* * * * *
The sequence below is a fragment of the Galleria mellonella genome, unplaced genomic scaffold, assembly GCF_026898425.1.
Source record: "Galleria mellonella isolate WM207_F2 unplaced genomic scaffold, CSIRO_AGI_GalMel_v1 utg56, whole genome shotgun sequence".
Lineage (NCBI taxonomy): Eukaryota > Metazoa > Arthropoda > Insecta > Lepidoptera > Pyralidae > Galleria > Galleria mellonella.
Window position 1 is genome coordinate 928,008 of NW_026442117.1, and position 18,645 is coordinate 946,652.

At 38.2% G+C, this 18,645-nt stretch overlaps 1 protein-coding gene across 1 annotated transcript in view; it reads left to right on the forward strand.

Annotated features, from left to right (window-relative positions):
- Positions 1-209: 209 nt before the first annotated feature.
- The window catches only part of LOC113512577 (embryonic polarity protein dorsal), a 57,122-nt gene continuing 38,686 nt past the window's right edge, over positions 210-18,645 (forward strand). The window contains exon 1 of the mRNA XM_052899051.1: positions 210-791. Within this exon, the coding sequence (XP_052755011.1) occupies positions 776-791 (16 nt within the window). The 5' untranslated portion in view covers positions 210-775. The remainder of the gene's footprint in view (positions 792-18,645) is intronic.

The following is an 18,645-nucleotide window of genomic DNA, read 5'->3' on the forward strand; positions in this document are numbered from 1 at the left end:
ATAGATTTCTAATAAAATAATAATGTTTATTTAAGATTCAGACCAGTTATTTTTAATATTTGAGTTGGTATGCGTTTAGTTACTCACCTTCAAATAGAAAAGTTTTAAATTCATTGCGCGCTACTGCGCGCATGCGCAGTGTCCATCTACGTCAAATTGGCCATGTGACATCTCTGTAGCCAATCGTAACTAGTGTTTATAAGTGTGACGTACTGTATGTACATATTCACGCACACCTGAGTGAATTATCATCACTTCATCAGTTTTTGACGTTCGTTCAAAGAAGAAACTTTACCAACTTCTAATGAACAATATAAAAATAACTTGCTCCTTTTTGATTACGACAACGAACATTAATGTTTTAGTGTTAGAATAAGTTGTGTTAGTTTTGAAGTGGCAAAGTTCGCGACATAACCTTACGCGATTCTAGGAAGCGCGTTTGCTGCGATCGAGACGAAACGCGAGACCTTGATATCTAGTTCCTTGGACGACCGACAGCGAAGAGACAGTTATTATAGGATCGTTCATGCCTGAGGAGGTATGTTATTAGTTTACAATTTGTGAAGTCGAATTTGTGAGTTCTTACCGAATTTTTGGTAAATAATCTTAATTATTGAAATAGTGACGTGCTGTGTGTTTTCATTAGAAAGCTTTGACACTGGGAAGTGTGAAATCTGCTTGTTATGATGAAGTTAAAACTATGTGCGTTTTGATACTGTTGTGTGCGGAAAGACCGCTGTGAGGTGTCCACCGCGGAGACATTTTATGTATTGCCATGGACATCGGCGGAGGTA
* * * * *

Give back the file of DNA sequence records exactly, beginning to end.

The sequence below is a fragment of the Galleria mellonella genome, unplaced genomic scaffold, assembly GCF_026898425.1.
Source record: "Galleria mellonella isolate WM207_F2 unplaced genomic scaffold, CSIRO_AGI_GalMel_v1 utg56, whole genome shotgun sequence".
Lineage (NCBI taxonomy): Eukaryota > Metazoa > Arthropoda > Insecta > Lepidoptera > Pyralidae > Galleria > Galleria mellonella.
Window position 1 is genome coordinate 928,008 of NW_026442117.1, and position 18,645 is coordinate 946,652.

At 38.2% G+C, this 18,645-nt stretch overlaps 1 protein-coding gene across 1 annotated transcript in view; it reads left to right on the forward strand.

Annotated features, from left to right (window-relative positions):
- Positions 1-209: 209 nt before the first annotated feature.
- The window catches only part of LOC113512577 (embryonic polarity protein dorsal), a 57,122-nt gene continuing 38,686 nt past the window's right edge, over positions 210-18,645 (forward strand). The window contains exon 1 of the mRNA XM_052899051.1: positions 210-791. Within this exon, the coding sequence (XP_052755011.1) occupies positions 776-791 (16 nt within the window). The 5' untranslated portion in view covers positions 210-775. The remainder of the gene's footprint in view (positions 792-18,645) is intronic.

The following is an 18,645-nucleotide window of genomic DNA, read 5'->3' on the forward strand; positions in this document are numbered from 1 at the left end:
ATAGATTTCTAATAAAATAATAATGTTTATTTAAGATTCAGACCAGTTATTTTTAATATTTGAGTTGGTATGCGTTTAGTTACTCACCTTCAAATAGAAAAGTTTTAAATTCATTGCGCGCTACTGCGCGCATGCGCAGTGTCCATCTACGTCAAATTGGCCATGTGACATCTCTGTAGCCAATCGTAACTAGTGTTTATAAGTGTGACGTACTGTATGTACATATTCACGCACACCTGAGTGAATTATCATCACTTCATCAGTTTTTGACGTTCGTTCAAAGAAGAAACTTTACCAACTTCTAATGAACAATATAAAAATAACTTGCTCCTTTTTGATTACGACAACGAACATTAATGTTTTAGTGTTAGAATAAGTTGTGTTAGTTTTGAAGTGGCAAAGTTCGCGACATAACCTTACGCGATTCTAGGAAGCGCGTTTGCTGCGATCGAGACGAAACGCGAGACCTTGATATCTAGTTCCTTGGACGACCGACAGCGAAGAGACAGTTATTATAGGATCGTTCATGCCTGAGGAGGTATGTTATTAGTTTACAATTTGTGAAGTCGAATTTGTGAGTTCTTACCGAATTTTTGGTAAATAATCTTAATTATTGAAATAGTGACGTGCTGTGTGTTTTCATTAGAAAGCTTTGACACTGGGAAGTGTGAAATCTGCTTGTTATGATGAAGTTAAAACTATGTGCGTTTTGATACTGTTGTGTGCGGAAAGACCGCTGTGAGGTGTCCACCGCGGAGACATTTTATGTATTGCCATGGACATCGGCGGAGGTA